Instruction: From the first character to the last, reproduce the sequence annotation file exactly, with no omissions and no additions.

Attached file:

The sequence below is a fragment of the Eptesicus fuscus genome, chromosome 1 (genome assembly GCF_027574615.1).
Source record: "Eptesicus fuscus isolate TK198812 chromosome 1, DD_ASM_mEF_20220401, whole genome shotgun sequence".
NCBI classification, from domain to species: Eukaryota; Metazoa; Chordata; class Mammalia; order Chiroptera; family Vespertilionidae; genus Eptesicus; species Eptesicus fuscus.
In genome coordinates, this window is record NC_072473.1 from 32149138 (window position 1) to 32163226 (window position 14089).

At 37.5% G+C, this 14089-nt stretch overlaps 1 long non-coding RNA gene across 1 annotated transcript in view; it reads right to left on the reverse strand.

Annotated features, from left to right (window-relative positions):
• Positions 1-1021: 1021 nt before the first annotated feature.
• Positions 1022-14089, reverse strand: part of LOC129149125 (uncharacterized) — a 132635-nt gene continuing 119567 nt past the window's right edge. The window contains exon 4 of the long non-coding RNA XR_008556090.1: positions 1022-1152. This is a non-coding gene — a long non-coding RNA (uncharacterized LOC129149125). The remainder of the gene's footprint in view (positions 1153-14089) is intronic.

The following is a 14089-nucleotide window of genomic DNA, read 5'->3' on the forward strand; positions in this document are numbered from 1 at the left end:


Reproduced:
The sequence below is a fragment of the Eptesicus fuscus genome, chromosome 1 (genome assembly GCF_027574615.1).
Source record: "Eptesicus fuscus isolate TK198812 chromosome 1, DD_ASM_mEF_20220401, whole genome shotgun sequence".
NCBI classification, from domain to species: Eukaryota; Metazoa; Chordata; class Mammalia; order Chiroptera; family Vespertilionidae; genus Eptesicus; species Eptesicus fuscus.
In genome coordinates, this window is record NC_072473.1 from 32149138 (window position 1) to 32163226 (window position 14089).

At 37.5% G+C, this 14089-nt stretch overlaps 1 long non-coding RNA gene across 1 annotated transcript in view; it reads right to left on the reverse strand.

Annotated features, from left to right (window-relative positions):
• Positions 1-1021: 1021 nt before the first annotated feature.
• Positions 1022-14089, reverse strand: part of LOC129149125 (uncharacterized) — a 132635-nt gene continuing 119567 nt past the window's right edge. The window contains exon 4 of the long non-coding RNA XR_008556090.1: positions 1022-1152. This is a non-coding gene — a long non-coding RNA (uncharacterized LOC129149125). The remainder of the gene's footprint in view (positions 1153-14089) is intronic.

The following is a 14089-nucleotide window of genomic DNA, read 5'->3' on the forward strand; positions in this document are numbered from 1 at the left end: